In the first year, students must satisfactorily complete nine courses. At least six of these must be 30000 level courses from the offerings of the Department of Chemistry or of related departments in the Divisions of the Physical and the Biological Sciences, and the Pritzker School of Molecular Engineering. Grades of C or better are expected. The remaining three courses will consist of the Advanced Training for Teachers and Researchers in Chemistry, CHEM 5000x series.  Other courses may include Chemistry 35000 and/or 40000 level chemistry research courses; however, one may not register for these courses during the autumn quarter. An advisor assists students in formulating programs of study that will best satisfy personal needs and departmental requirements. Courses taken outside the department to satisfy the first year requirements must be approved by the advisor.

Students who have completed all courses with grades of C or better (P in research courses) may be recommended for the S.M. degree; these students may, at the discretion of a faculty member, be required to submit a paper on their work in CHEM 35000 or a 40000 level research course.

At the end of the spring quarter in the first year, the faculty review the student’s overall record. Course performance is a major part of this review; a B average or better in all 30000 level courses (excluding CHEM 35000) is expected. At this time the department will advise students whether they are qualified to continue studies and to prepare for the Ph.D. candidacy examination described below. A student seeking admission to Ph.D. candidacy must take the candidacy examination before the end of his or her fifth quarter in residence (normally October; for this purpose summer quarter is counted as a quarter in residence). This examination is based on the student’s written research prospectus. The student presents the research prospectus to the committee, and must be prepared to discuss the relevant chemical literature, progress to date, plans for future work, and the relationship of the research to other chemical problems.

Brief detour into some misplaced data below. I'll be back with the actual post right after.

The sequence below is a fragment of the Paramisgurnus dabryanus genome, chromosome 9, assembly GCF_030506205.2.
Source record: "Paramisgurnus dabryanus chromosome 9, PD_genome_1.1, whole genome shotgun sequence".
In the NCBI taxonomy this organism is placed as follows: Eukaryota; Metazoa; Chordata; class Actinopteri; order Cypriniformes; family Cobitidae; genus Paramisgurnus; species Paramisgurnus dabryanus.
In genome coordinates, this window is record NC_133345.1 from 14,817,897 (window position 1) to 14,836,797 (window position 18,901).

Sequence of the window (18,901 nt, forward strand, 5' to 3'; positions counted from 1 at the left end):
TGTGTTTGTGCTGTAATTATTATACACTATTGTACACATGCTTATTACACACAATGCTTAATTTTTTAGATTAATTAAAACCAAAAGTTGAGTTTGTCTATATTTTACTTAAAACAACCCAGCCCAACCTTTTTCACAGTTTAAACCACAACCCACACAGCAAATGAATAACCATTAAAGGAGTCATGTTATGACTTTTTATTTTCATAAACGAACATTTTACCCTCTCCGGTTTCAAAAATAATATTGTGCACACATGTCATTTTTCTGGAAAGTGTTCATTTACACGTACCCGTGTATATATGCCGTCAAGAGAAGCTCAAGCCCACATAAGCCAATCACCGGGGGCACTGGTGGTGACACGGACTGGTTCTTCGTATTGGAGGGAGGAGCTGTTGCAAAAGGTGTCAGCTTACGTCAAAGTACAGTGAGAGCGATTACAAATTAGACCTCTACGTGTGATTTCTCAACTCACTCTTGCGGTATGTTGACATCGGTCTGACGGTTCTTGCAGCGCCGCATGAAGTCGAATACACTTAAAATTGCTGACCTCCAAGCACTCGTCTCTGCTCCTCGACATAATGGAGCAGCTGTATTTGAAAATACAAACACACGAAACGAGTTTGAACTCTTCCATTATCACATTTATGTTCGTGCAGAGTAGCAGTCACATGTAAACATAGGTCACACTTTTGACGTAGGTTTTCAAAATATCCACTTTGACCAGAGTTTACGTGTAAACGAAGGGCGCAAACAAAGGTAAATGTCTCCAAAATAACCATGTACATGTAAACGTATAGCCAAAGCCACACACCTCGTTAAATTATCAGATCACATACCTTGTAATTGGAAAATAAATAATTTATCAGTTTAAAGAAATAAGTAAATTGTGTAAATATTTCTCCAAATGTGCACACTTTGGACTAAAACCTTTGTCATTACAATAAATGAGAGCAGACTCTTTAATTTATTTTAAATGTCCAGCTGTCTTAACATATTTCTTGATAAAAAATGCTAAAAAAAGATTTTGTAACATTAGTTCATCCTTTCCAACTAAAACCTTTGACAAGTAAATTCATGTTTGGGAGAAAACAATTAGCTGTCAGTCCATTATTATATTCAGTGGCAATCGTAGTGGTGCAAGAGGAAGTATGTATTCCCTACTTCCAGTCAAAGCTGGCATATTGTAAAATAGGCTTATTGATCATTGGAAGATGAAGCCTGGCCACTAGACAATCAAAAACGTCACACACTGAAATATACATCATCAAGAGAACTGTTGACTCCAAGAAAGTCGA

The faculty review the recommendations of the candidacy examining committee and, after consideration of the student’s academic record, vote on whether or not to recommend that the student be admitted to candidacy. All candidates for the Ph.D. degree are required to participate in some form of teaching. Normally this involves serving as a teaching assistant for three quarters in the first year.

The Ph.D. degree is granted upon satisfactory completion of scholarly research work, presented in a written thesis, discussed in a public seminar, and defended orally before a faculty committee.

Students should especially note the following:

  • It is the responsibility of the individual research sponsor to monitor the progress of a student’s research. Unsatisfactory progress may result in termination of financial support and/or dismissal from the Ph.D. program.
  • The department will recommend formal admission to candidacy as soon as the student has:
    • Satisfied the basic examination requirement
    • Satisfied the course requirements
    • Demonstrated satisfactory progress in research and teaching
    • Passed the candidacy examination
  • Students should consider satisfying any or all course requirements by taking proficiency examinations. Application to take a proficiency examination should be made directly to the person who will be teaching the particular course. The examinations will be administered during the first week of the quarter in which the course is offered. No stigma is attached to failing a proficiency examination.

Chemistry Courses

CHEM 30100. Advanced Inorganic Chemistry. 100 Units.

Group theory and its applications in inorganic chemistry are developed. These concepts are used in surveying the chemistry of inorganic compounds from the standpoint of quantum chemistry, chemical bonding principles, and the relationship between structure and reactivity.

Instructor(s): W. Lin     Terms Offered: Autumn
Prerequisite(s): CHEM 20100 and CHEM 26100

CHEM 30200. Synthesis and Physical Methods in Inorganic Chemistry. 100 Units.

This course covers theoretical and practical aspects of important physical methods for the characterization of inorganic molecules. Topics may include NMR, IR, RAMAN, EPR, and electronic and photoelectron spectroscopy; electrochemical methods; and single-crystal X-ray diffraction.

Instructor(s): W. Lin     Terms Offered: Winter
Prerequisite(s): CHEM 30100

CHEM 30400. Organometallic Chemistry. 100 Units.

This course covers preparation and properties of organometallic compounds (notably those of the transition elements, their reactions, and the concepts of homogeneous catalysis).

Instructor(s): G. Dong     Terms Offered: Spring
Prerequisite(s): CHEM 20100 and CHEM 26100
Equivalent Course(s): CHEM 20200

CHEM 30600. Chemistry Of The Elements and Materials. 100 Units.

This course surveys the descriptive chemistries of the main-group elements and the transition metals from a synthetic perspective, and reaction chemistry of inorganic molecules is systematically developed.

Instructor(s): J. Anderson     Terms Offered: Winter
Prerequisite(s): CHEM 20100

CHEM 30900. Bioinorganic Chemistry. 100 Units.

This course covers various roles of metals in biology. Topics include coordination chemistry of bioinorganic units, substrate binding and activation, electron-transfer proteins, atom and group transfer chemistry, metal homeostasis, ion channels, metals in medicine, and model systems.